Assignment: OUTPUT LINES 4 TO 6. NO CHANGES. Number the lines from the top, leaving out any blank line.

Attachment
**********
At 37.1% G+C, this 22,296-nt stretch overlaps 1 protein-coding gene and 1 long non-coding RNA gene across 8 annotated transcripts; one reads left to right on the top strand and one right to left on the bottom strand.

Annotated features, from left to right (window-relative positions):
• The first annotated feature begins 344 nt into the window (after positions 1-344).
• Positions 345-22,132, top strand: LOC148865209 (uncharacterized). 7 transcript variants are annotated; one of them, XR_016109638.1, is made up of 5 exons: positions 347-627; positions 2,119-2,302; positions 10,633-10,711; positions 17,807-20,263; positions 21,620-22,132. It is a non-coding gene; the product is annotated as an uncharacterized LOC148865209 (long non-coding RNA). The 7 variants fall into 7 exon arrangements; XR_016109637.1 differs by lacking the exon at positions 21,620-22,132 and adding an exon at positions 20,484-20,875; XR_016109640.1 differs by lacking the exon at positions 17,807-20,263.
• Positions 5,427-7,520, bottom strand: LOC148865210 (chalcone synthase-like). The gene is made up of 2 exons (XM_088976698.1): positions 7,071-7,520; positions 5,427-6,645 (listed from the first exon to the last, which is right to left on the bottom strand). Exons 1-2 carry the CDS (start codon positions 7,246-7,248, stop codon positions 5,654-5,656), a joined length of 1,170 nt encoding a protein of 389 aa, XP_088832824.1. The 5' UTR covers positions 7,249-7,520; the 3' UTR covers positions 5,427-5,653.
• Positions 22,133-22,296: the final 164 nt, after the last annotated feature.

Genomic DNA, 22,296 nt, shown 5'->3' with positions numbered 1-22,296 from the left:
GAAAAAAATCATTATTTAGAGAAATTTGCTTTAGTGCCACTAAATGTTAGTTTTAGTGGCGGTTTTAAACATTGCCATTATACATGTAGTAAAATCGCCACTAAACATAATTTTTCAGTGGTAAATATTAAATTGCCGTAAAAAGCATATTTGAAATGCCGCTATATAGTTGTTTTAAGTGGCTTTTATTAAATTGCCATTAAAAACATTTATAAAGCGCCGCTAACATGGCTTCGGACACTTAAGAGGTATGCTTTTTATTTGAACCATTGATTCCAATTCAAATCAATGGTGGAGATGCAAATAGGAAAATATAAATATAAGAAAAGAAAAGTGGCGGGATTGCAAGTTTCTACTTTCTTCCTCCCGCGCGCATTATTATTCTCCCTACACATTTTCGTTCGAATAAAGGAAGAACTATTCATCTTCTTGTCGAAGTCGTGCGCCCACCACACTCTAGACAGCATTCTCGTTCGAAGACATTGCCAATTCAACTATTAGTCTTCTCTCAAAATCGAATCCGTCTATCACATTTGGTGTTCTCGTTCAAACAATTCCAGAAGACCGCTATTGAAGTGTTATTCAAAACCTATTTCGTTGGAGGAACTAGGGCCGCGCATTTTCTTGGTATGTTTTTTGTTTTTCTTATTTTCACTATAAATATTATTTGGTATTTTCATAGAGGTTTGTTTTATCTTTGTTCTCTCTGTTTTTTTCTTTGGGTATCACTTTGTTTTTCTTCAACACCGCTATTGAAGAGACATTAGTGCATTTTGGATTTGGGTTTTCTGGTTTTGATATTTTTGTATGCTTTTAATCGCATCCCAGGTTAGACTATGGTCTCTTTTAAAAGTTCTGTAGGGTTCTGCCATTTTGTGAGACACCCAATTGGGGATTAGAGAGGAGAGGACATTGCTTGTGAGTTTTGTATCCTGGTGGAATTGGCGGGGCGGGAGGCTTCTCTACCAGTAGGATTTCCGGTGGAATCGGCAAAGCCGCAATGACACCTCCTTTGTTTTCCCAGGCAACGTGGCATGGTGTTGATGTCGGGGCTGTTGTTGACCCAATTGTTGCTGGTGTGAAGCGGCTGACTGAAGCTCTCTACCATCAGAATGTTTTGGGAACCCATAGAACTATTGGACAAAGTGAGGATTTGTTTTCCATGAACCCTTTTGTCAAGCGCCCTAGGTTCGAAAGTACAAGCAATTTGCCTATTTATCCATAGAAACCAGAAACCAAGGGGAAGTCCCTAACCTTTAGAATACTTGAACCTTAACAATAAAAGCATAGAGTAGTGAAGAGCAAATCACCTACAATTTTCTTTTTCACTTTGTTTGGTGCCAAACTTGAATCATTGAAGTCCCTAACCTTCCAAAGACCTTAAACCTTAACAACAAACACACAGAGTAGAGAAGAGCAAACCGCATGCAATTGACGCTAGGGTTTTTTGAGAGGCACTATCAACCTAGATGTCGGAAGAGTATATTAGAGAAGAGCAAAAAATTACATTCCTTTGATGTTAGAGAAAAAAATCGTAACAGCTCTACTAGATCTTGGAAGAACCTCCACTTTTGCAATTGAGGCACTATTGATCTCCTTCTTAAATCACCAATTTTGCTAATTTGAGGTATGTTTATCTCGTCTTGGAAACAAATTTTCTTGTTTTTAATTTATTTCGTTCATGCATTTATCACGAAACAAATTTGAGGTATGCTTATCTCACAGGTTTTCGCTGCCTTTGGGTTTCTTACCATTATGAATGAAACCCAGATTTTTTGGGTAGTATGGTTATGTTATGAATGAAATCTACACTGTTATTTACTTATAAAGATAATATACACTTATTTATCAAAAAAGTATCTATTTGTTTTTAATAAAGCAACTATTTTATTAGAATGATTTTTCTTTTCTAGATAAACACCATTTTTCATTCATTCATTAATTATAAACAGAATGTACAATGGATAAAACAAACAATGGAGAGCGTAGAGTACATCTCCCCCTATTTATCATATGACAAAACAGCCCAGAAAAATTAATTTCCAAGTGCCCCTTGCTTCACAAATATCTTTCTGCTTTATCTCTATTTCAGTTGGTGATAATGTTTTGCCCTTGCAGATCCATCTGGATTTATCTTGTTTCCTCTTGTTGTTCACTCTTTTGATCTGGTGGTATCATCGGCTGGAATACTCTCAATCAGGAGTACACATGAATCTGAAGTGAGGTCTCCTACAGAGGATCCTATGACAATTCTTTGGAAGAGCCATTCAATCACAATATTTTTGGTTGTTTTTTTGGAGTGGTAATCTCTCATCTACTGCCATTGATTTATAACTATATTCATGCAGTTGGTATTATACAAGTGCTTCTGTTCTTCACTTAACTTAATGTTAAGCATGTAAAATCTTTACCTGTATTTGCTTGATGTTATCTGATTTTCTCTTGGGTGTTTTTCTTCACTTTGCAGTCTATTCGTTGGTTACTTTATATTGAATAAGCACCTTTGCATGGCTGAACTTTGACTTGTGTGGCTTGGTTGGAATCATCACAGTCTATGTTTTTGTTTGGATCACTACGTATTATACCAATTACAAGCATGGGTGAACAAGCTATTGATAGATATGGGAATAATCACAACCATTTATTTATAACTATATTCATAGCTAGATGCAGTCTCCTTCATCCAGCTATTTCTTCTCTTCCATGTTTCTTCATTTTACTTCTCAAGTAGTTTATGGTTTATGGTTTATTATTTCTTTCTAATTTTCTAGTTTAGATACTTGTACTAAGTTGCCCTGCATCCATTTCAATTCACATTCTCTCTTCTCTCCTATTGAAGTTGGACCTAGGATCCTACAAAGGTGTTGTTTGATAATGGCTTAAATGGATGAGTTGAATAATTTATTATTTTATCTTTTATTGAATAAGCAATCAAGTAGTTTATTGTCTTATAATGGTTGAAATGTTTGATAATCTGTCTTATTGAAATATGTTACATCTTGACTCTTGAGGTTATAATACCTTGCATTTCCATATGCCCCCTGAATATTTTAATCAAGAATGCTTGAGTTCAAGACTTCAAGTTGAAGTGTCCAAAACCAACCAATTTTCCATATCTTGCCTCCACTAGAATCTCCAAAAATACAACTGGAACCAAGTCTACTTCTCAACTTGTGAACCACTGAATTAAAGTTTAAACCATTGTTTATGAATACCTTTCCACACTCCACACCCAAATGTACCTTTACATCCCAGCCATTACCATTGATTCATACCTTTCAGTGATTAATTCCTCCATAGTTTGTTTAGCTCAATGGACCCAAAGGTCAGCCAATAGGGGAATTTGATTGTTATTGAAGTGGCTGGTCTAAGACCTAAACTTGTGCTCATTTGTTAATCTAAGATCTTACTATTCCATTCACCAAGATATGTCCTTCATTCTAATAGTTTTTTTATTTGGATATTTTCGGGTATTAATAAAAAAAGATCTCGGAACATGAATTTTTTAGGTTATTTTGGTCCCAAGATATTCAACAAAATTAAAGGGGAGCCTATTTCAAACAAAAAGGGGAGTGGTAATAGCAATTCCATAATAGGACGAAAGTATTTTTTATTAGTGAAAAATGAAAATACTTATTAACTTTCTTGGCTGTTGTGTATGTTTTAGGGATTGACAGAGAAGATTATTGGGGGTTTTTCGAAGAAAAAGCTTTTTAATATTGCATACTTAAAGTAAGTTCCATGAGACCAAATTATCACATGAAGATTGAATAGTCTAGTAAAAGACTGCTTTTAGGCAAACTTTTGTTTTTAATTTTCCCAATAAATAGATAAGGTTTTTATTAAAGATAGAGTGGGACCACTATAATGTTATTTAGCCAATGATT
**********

• Positions 345-22,132, top strand: LOC148865209 (uncharacterized). 7 transcript variants are annotated; one of them, XR_016109638.1, is made up of 5 exons: positions 347-627; positions 2,119-2,302; positions 10,633-10,711; positions 17,807-20,263; positions 21,620-22,132. It is a non-coding gene; the product is annotated as an uncharacterized LOC148865209 (long non-coding RNA). The 7 variants fall into 7 exon arrangements; XR_016109637.1 differs by lacking the exon at positions 21,620-22,132 and adding an exon at positions 20,484-20,875; XR_016109640.1 differs by lacking the exon at positions 17,807-20,263.
• Positions 5,427-7,520, bottom strand: LOC148865210 (chalcone synthase-like). The gene is made up of 2 exons (XM_088976698.1): positions 7,071-7,520; positions 5,427-6,645 (listed from the first exon to the last, which is right to left on the bottom strand). Exons 1-2 carry the CDS (start codon positions 7,246-7,248, stop codon positions 5,654-5,656), a joined length of 1,170 nt encoding a protein of 389 aa, XP_088832824.1. The 5' UTR covers positions 7,249-7,520; the 3' UTR covers positions 5,427-5,653.
• Positions 22,133-22,296: the final 164 nt, after the last annotated feature.